Meet the Rooftop Beekeeper of Kingman Park

by Andrea Swalec April 20, 2015 at 3:50 pm 1 Comment

About 50,000 bees live on the roof of a home in Near Northeast, and more are on the way.

The locals behind the company H Street Honey are preparing for the summer season and expect to sell their products at a growing number of businesses along the H Street corridor and on Capitol Hill.

“We’ll probably have 100,000 bees this summer,” co-owner Gavin Cepelak said. “We’re looking to expand our hives and just keep growing and growing.”

H Street Organic Market sold jars of the honey last year ($15 per 9 ounce jar), Bullfrog Bagels drizzled it on bagels topped with goat cheese, and the new shop Hunnybunny Boutique sold soap made with it. Now, the couple is talking with local restaurants about using the product, and with “one of the kitchen incubators,” Cepelak said.

“Everything is natural. It’s filtered of any wax or pollen,” Cepelak said about the honey made by Italian bees. “You can eat it right out of the hive.”

Honey made by city bees tastes different from the honey produced by their rural counterparts, Cepelak said.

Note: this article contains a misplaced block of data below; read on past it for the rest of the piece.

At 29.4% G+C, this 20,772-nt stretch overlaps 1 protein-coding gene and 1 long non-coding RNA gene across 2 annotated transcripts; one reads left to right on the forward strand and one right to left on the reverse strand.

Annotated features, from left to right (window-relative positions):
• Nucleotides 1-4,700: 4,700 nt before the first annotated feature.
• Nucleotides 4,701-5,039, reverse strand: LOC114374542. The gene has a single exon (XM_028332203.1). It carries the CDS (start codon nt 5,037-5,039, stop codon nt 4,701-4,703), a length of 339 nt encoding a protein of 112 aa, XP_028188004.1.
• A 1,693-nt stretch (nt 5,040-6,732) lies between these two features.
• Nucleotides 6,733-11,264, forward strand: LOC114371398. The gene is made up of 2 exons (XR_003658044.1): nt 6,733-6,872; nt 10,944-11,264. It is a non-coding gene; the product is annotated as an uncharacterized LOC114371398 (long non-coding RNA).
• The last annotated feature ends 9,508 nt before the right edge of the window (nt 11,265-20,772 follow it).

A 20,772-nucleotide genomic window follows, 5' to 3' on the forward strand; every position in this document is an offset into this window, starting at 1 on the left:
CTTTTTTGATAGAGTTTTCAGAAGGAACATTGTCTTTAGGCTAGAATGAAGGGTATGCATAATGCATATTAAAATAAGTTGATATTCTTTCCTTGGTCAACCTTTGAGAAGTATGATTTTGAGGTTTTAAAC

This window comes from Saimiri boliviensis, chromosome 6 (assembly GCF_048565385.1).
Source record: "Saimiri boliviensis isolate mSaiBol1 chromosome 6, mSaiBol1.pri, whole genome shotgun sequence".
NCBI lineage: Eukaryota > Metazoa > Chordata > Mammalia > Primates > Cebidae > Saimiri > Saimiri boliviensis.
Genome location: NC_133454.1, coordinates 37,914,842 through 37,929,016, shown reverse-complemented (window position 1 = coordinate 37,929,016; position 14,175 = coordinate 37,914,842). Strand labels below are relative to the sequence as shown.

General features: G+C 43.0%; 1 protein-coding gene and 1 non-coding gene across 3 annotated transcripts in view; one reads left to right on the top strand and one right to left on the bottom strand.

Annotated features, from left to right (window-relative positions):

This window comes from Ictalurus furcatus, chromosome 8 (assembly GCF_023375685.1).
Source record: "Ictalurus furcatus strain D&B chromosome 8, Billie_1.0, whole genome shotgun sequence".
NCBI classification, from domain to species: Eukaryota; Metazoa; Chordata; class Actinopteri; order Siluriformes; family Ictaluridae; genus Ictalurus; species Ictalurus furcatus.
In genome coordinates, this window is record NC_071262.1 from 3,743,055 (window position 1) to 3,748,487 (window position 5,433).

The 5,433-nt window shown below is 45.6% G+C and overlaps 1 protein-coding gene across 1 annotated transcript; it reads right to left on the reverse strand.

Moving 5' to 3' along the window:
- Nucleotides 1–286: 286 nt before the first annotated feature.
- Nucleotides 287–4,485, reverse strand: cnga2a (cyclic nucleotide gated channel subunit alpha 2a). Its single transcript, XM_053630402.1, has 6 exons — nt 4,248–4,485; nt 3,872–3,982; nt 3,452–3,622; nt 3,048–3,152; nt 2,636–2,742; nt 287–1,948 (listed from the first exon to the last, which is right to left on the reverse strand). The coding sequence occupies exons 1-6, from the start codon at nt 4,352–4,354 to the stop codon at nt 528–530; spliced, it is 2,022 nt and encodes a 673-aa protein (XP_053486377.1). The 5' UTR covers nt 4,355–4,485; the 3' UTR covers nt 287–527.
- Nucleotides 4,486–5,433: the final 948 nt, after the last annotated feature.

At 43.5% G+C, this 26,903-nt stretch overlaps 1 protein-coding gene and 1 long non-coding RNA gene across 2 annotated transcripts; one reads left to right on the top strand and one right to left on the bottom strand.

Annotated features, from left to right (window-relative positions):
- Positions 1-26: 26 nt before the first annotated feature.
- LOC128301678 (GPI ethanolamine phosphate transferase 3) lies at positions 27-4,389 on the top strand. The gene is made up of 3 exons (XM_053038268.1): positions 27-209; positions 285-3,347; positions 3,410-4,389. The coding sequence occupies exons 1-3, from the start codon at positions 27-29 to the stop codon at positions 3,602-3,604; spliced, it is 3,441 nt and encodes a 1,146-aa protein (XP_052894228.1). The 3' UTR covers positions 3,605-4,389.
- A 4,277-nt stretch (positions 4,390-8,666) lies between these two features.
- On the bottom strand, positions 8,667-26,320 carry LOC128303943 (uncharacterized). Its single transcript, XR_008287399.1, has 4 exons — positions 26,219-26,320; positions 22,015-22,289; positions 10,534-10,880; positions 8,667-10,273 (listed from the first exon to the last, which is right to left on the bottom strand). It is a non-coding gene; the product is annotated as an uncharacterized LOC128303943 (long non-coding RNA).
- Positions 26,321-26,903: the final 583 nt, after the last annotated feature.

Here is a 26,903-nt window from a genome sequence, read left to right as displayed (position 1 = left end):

“Urban honey is so diverse because it pulls from so many diverse resources,” he said. “The bees aren’t just sitting in a blueberry field or a cornfield … These bees are feeding in the Botanic Garden, the local community garden, the flowers. They have a concentrated salad bar.”

Cepelak, 33, and his wife, Raquel Sherman, first put beehives on the roof of the home they own three years ago. It began as a hobby after Cepelak saw a documentary about beekeeping. Then, the couple launched their business last summer.

The honey is sold out now but should be back in stores and restaurants soon. The limited product can only be harvested once or twice a year and is usually sold out by November.

The entrepreneurs will pick up a shipment of more bees next week. The insects are being trucked from California to Stafford, Virginia, and will arrive in three-pound packages of 10,000 bees each.

Cepelak said his neighbors haven’t really noticed that he suits up in a beekeeper’s glove and hood on his rooftop.

“People don’t look up,” he said.

Photos courtesy of H Street Honey


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